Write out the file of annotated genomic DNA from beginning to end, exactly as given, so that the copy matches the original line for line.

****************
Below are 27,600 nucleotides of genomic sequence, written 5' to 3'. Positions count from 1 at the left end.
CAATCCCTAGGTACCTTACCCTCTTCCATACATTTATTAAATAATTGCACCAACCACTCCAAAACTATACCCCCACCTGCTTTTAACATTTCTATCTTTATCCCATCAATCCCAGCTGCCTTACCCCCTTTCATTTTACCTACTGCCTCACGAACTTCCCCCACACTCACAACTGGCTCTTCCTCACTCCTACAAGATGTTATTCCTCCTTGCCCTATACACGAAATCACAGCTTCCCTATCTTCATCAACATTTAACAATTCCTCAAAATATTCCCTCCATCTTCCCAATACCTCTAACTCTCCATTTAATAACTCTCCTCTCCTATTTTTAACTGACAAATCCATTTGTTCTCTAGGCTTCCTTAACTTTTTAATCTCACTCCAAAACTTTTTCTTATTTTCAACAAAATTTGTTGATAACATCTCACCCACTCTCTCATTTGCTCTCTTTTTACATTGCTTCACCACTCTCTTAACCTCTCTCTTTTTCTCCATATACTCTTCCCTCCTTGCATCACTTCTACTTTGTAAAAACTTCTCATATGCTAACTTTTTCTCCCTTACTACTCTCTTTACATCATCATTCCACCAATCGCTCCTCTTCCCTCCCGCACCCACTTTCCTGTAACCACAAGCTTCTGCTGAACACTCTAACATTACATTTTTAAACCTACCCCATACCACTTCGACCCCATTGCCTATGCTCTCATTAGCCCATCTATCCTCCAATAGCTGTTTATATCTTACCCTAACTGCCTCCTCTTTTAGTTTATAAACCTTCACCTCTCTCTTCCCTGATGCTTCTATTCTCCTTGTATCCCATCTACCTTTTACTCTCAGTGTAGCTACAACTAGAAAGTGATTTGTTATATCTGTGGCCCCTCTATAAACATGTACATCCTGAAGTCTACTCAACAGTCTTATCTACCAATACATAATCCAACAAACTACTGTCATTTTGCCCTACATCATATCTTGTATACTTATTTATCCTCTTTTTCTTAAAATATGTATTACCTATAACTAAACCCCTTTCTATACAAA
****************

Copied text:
Below are 27,600 nucleotides of genomic sequence, written 5' to 3'. Positions count from 1 at the left end.
CAATCCCTAGGTACCTTACCCTCTTCCATACATTTATTAAATAATTGCACCAACCACTCCAAAACTATACCCCCACCTGCTTTTAACATTTCTATCTTTATCCCATCAATCCCAGCTGCCTTACCCCCTTTCATTTTACCTACTGCCTCACGAACTTCCCCCACACTCACAACTGGCTCTTCCTCACTCCTACAAGATGTTATTCCTCCTTGCCCTATACACGAAATCACAGCTTCCCTATCTTCATCAACATTTAACAATTCCTCAAAATATTCCCTCCATCTTCCCAATACCTCTAACTCTCCATTTAATAACTCTCCTCTCCTATTTTTAACTGACAAATCCATTTGTTCTCTAGGCTTCCTTAACTTTTTAATCTCACTCCAAAACTTTTTCTTATTTTCAACAAAATTTGTTGATAACATCTCACCCACTCTCTCATTTGCTCTCTTTTTACATTGCTTCACCACTCTCTTAACCTCTCTCTTTTTCTCCATATACTCTTCCCTCCTTGCATCACTTCTACTTTGTAAAAACTTCTCATATGCTAACTTTTTCTCCCTTACTACTCTCTTTACATCATCATTCCACCAATCGCTCCTCTTCCCTCCCGCACCCACTTTCCTGTAACCACAAGCTTCTGCTGAACACTCTAACATTACATTTTTAAACCTACCCCATACCACTTCGACCCCATTGCCTATGCTCTCATTAGCCCATCTATCCTCCAATAGCTGTTTATATCTTACCCTAACTGCCTCCTCTTTTAGTTTATAAACCTTCACCTCTCTCTTCCCTGATGCTTCTATTCTCCTTGTATCCCATCTACCTTTTACTCTCAGTGTAGCTACAACTAGAAAGTGATTTGTTATATCTGTGGCCCCTCTATAAACATGTACATCCTGAAGTCTACTCAACAGTCTTATCTACCAATACATAATCCAACAAACTACTGTCATTTTGCCCTACATCATATCTTGTATACTTATTTATCCTCTTTTTCTTAAAATATGTATTACCTATAACTAAACCCCTTTCTATACAAA